This the season of holiday parties and the dreaded social faux pas of double dipping your crudit� in the ranch dressing. (You know, dip, bite, and dip again. Ew!)
Let that be a reminder to you: no double dipping on Social Security claiming strategies either.
I am always delighted to share the many rules and strategies of maximizing Social Security benefits with new readers and audiences. Inevitably, one of those novices will raise the very logical question of why married couples can't both file and suspend their benefits and then both file restricted claims so they can each collect spousal benefits while their own retirement benefits continue to grow up to age 70.
It's a great idea, but the Social Security rules don't work that way. When it comes to collecting retirement benefits, each person is entitled to one Social Security election. (Survivor benefits are another story).
You can claim reduced retirement benefits as early as age 62. The Social Security Administration will pay the largest benefit to which you are entitled — whether on your own record or as a spouse — reduced for claiming early. You cannot choose which benefit to collect if you claim before your full retirement age.
But if you wait until your full retirement age of 66, you have more options.
At 66, you could “file and suspend,” which would trigger benefits for a spouse or a minor dependent child while your own benefit continues to earn delayed retirement credits worth 8% per year for every year you postpone collecting beyond your full retirement age up to age 70.
Or, if you are at least 66 years old and your spouse has already claimed benefits (or has filed and suspended to trigger a spousal benefit), you can file a restricted claim for spousal benefits and collect half of your spouse's full retirement age benefit while your own benefit earns delayed retirement credits up to age 70.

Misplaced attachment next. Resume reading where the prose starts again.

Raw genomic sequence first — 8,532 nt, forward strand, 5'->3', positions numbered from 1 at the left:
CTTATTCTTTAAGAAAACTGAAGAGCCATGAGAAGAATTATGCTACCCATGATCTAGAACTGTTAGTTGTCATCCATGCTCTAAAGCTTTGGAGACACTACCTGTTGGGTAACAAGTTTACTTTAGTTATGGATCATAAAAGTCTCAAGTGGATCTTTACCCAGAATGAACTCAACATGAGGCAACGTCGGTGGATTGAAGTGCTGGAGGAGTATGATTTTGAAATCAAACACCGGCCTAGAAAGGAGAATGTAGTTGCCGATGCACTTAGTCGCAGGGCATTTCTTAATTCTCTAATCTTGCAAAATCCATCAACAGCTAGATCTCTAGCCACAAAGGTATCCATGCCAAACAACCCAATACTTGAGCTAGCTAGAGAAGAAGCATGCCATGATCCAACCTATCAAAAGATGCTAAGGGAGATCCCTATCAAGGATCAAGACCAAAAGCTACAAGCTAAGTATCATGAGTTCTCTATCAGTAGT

But one person can't do both.
However, depending on their age differences and benefit amounts, a married couple could employ a combo strategy where one spouse files and suspends at 66 and the other spouse, who is also at least 66, files a restricted claim for spousal benefits only.
Let's assume both spouses are 66 years old and they are each eligible for a Social Security benefit of $2,000 per month at their full retirement age. The husband could file and suspend at 66. He would collect nothing initially, but would trigger a spousal benefit for his wife.
The wife, who is also at least 66, could file a restricted claim for spousal benefits and collect half of her husband's full retirement age amount — $1,000 per month — for the next four years, increasing the household's income by a total of $48,000 over that period. The cumulative amount would actually be larger as annual cost-of-living adjustments would boost her initial benefit amount.
At 70, each spouse could switch to their own retirement benefit, now worth $2,640 per month thanks to four years of delayed retirement credits. (The amount at age 70 would actually be higher as intervening cost-of-living adjustments would be applied, too). That means the couple's combined Social Security income would be more than $63,000 per year. That's a significant amount of guaranteed, cost-of-living adjusted retirement income that they can't outlive.